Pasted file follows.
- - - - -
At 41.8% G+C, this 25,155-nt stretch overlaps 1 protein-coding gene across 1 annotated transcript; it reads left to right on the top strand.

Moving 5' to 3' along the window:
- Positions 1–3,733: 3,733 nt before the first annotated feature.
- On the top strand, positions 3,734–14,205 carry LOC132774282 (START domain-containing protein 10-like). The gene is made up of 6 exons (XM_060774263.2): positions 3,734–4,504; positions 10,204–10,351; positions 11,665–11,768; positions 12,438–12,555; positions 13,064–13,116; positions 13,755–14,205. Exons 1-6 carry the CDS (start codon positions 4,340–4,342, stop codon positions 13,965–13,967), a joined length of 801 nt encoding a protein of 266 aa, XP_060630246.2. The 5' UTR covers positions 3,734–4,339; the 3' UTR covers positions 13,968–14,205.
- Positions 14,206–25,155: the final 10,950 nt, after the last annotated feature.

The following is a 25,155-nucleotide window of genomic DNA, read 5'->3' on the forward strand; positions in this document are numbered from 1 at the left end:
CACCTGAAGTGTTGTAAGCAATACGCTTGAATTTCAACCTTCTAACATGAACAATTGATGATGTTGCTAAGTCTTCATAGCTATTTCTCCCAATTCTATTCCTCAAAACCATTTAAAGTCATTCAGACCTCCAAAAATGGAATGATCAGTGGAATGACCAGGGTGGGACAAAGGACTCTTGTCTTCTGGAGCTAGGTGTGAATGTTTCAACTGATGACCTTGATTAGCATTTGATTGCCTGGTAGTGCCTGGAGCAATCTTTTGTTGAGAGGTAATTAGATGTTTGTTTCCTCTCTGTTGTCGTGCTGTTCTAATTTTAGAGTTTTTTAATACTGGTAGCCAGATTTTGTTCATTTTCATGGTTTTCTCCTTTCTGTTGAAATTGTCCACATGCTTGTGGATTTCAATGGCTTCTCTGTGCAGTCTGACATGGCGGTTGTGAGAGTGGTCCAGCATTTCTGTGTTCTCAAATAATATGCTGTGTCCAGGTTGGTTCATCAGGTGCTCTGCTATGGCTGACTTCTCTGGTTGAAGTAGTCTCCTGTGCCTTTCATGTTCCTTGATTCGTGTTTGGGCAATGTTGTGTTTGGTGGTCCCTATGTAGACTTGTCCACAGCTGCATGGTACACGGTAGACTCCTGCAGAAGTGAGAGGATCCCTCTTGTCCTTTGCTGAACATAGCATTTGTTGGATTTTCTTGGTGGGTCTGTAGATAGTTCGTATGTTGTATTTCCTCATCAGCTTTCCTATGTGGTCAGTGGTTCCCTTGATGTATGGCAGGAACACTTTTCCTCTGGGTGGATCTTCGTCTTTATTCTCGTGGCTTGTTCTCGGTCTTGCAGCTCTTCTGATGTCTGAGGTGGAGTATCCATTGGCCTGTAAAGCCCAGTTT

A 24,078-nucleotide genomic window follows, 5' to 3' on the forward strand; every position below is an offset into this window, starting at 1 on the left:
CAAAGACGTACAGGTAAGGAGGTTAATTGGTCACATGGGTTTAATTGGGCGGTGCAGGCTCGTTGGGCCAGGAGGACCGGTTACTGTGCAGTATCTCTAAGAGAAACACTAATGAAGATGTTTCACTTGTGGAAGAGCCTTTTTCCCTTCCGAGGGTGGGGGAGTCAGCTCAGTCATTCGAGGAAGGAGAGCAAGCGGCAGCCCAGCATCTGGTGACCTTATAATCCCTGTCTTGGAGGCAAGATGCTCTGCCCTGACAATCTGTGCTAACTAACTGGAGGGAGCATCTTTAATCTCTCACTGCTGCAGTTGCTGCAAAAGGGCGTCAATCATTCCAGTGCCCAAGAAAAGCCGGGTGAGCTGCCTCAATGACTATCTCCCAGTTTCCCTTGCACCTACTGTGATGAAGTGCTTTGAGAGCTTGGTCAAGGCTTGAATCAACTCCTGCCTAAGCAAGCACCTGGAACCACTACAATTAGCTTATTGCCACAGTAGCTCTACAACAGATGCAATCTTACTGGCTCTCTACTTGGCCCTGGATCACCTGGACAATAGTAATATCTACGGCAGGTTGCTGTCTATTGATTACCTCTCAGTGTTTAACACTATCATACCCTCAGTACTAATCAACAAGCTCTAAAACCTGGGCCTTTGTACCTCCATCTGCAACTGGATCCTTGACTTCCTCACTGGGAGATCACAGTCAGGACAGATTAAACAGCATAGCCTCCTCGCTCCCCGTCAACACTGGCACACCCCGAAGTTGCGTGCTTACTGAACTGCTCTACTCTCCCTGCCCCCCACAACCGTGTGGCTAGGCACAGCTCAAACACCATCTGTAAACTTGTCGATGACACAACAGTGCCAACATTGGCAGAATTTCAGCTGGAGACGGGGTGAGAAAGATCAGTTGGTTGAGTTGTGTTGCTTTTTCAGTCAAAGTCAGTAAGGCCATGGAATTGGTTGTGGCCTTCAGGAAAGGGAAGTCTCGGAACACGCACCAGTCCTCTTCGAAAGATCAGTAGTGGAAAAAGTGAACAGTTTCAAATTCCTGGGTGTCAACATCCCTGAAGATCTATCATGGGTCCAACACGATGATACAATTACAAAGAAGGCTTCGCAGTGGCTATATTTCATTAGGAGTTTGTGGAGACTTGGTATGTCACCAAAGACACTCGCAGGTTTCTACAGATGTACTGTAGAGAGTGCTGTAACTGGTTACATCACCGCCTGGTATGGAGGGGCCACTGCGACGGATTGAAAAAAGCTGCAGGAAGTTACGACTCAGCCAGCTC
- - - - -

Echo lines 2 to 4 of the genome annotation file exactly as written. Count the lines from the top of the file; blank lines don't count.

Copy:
Moving 5' to 3' along the window:
- Positions 1–3,733: 3,733 nt before the first annotated feature.
- On the top strand, positions 3,734–14,205 carry LOC132774282 (START domain-containing protein 10-like). The gene is made up of 6 exons (XM_060774263.2): positions 3,734–4,504; positions 10,204–10,351; positions 11,665–11,768; positions 12,438–12,555; positions 13,064–13,116; positions 13,755–14,205. Exons 1-6 carry the CDS (start codon positions 4,340–4,342, stop codon positions 13,965–13,967), a joined length of 801 nt encoding a protein of 266 aa, XP_060630246.2. The 5' UTR covers positions 3,734–4,339; the 3' UTR covers positions 13,968–14,205.